Summary: Why do people murder others? This sermon outlines what brings young people to kill others.

Will You Pray?

by Gary MacDonald


Many people from parents to the so-called experts have tried to understand what motivated the two young boys, Jon Venables and Robert Thompson to go on to plan to kidnap a young baby, then fail but later on that fateful day, spot another young baby boy, called James Bulger. They went on to torture him then beat him to death. The answers are many and diverse, from parental neglect and lack of self-esteem, to personal flaws and the harsh treatment they received from classmates in school.

None of these seem to explain how such a thing could happen. In the end, no matter what hypothesis you believe explains it, the responsibility for the tragedy rests upon the two young men, as they are now, who chose to do it.

But why did they make such a choice? People make choices based upon what they have learned. Let me share with you, my reasoning about the teaching our children are receiving:


You can ask the same question and come up with different answers.

Q: What made those murderous boys in Liverpool do it?

A: Where shall I start?

Fatal shootings and stabbing in schools are becoming distressingly common, as are the responses from various experts to explain this. Pointing fingers in many directions, they resemble Shiva, the four-armed Hindu deity. Violence on TV. Violence in the movies. Violence on rap CDs. Violence in computer games. Violence in the home. These arguments have some merit, then again, Mars Bars have some nutritional value. But for substance, we have to look elsewhere.

I ask again:

Q: What made those murderous boys in Liverpool do it?

A: They killed the wrong type of person.

Numerous targets to choose from:

Killing humans is hunky-dory, as long as the dead fall into the right categories.

Three popular targets:

1. The unborn child.

Last August, The Alan Guttmacher Institute -- perhaps the most respected source on matters reproductive -- reported that abortions in the United Kingdom were at a 20-year low. Still, they claim there were more than 1 million fetuses destroyed. This is probably a low estimate. "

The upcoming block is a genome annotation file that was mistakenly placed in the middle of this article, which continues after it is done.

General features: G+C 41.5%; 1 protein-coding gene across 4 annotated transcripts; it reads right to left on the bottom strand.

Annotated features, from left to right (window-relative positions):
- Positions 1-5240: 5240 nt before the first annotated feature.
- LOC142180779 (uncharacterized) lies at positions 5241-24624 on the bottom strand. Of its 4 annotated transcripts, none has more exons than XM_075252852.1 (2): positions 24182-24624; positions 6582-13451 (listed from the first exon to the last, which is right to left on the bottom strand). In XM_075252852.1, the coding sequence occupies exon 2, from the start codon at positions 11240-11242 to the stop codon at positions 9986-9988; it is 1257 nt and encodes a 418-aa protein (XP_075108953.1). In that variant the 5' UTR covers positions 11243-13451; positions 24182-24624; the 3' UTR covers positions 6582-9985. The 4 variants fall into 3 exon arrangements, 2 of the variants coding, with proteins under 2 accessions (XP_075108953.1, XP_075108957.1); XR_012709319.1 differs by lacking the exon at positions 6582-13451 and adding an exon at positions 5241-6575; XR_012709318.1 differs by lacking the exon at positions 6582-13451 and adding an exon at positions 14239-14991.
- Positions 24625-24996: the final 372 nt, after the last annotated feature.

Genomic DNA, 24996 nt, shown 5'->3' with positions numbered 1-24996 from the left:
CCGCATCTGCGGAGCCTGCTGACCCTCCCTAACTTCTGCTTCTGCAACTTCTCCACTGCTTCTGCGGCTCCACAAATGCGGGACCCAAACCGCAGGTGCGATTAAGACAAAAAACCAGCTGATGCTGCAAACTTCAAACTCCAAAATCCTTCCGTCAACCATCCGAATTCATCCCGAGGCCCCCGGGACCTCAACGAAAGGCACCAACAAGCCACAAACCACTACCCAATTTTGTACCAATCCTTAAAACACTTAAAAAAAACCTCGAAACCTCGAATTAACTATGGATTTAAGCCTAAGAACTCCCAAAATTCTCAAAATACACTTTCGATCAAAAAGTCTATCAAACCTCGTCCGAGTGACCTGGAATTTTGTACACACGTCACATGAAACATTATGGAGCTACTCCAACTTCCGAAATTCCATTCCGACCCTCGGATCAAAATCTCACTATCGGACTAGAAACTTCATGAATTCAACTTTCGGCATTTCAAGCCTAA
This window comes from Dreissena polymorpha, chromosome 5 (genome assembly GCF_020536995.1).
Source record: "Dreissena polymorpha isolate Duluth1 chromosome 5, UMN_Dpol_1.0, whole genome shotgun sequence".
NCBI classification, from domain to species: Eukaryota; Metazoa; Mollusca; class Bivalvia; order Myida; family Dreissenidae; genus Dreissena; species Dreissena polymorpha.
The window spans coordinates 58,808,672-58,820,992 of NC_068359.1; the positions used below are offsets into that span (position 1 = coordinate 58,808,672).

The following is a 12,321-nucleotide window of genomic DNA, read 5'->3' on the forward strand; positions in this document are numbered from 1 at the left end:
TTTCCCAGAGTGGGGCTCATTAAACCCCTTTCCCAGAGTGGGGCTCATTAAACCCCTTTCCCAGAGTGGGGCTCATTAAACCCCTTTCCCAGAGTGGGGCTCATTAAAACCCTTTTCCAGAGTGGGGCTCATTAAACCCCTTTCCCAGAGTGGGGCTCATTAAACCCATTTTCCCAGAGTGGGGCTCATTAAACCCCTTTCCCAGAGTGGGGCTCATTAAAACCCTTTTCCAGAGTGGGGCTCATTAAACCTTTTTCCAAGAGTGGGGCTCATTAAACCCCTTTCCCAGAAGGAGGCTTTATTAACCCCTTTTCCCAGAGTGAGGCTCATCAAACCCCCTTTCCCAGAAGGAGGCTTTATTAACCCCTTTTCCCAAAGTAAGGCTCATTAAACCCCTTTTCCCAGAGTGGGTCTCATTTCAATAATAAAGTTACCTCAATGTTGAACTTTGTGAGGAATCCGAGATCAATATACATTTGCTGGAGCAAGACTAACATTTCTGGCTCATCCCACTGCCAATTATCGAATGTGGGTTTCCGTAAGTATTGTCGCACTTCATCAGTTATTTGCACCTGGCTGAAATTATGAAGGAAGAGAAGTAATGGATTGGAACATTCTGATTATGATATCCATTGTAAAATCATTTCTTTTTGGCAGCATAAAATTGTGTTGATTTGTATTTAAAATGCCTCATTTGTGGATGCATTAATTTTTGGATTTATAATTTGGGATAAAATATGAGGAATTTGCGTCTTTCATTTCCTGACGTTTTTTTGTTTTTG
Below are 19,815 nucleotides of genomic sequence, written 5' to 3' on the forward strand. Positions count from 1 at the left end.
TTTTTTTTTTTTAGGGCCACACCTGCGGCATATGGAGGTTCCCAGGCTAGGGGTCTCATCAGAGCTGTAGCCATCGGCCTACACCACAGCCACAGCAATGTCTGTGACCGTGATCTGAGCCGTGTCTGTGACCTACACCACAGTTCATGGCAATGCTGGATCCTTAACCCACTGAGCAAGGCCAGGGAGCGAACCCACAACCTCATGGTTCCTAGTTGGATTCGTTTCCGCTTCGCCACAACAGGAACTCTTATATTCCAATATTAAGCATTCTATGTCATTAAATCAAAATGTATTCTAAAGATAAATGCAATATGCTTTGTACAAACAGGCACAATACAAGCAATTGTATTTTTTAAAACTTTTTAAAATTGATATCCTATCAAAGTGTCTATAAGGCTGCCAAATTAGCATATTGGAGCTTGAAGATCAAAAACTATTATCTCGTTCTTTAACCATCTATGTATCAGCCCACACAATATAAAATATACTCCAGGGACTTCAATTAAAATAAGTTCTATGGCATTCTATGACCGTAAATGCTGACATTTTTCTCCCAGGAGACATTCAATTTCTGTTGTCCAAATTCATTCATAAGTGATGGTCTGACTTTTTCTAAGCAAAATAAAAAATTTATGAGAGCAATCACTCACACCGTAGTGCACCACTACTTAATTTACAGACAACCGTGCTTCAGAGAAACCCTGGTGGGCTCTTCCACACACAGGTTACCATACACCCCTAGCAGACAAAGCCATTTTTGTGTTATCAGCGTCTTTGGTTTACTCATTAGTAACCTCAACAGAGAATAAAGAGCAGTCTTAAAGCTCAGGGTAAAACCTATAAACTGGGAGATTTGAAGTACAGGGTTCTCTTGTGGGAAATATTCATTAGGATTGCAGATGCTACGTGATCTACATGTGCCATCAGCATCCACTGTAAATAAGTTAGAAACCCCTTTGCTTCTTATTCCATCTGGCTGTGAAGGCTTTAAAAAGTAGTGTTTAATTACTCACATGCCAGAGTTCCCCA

Another target

2. The terminally ill.

OK, Dr. Jack Kevorkian was convicted for his videotaped killing of a man suffering from Lou Gehrig’s disease. But doctor-assisted suicide has twice won voter approval for statesmen in Oregon in the States, and the issue is headed for other states’ ballots. How long the United Kingdom?

For those people in great pain, but not necesseraly dying, why not grant them the right to die?

Where do you draw the line?

There are nagging questions about who actually pulls the plug. In Holland, where euthanasia is legal, by the way, government pollsters asked doctors if they had ever ended patients lives without their approval. 23 percent said Yes!!!.

3. The disabled.

The latest star of Princeton University’s philosophy department, Peter Singer, argues in favour of killing infants born with disabilities such as spina bifida, hemophilia and Down syndrome. After disposing of their unsatisfactory offspring, Singer adds, parents should acquire a "normal" replacement.

I strongly object to this, to kill either a fetus or a newborn infant is wrong because it suggests to disabled people that are living today that their lives are less worth living than the lives of people who are not disabled.

We are all equal

"I am not a philosopher or an ethicist, but I know what is right and what is wrong.

Marca Bristo, a quadriplegic who chairs the National Council on Disability, told an anti-Singer rally only last week. "Condoning the murder of infants is wrong. Devaluing the life of a human because of her disability is discriminatory, hateful and bigoted."

Do you think children are desensitized by the violence inherent in today’s teen culture?

Perhaps. Or it’s more likely that they’ve seen their elders steadily expand the list of people who don’t deserve to live.

Q: What made those murderous boys in Liverpool do it?

A: They were ahead of their time.

My friends, this sermon is a wake-up call. Can things be even worse than they are now? Absolutely. What can we do about it you might be thinking.

There are several things you can do.

You can spend more time with your own children and teach them more about God.

You can pressure your MP’s to do something about abortion and violence in the media. And, something everyone can do. No matter who you are. No matter what your schedule is like.

You can pray. This evening, I am asking if you will make a difference and pray for the young people of our church and our country.

Will you do it? What should you pray for? Let’s find the answer in scripture:

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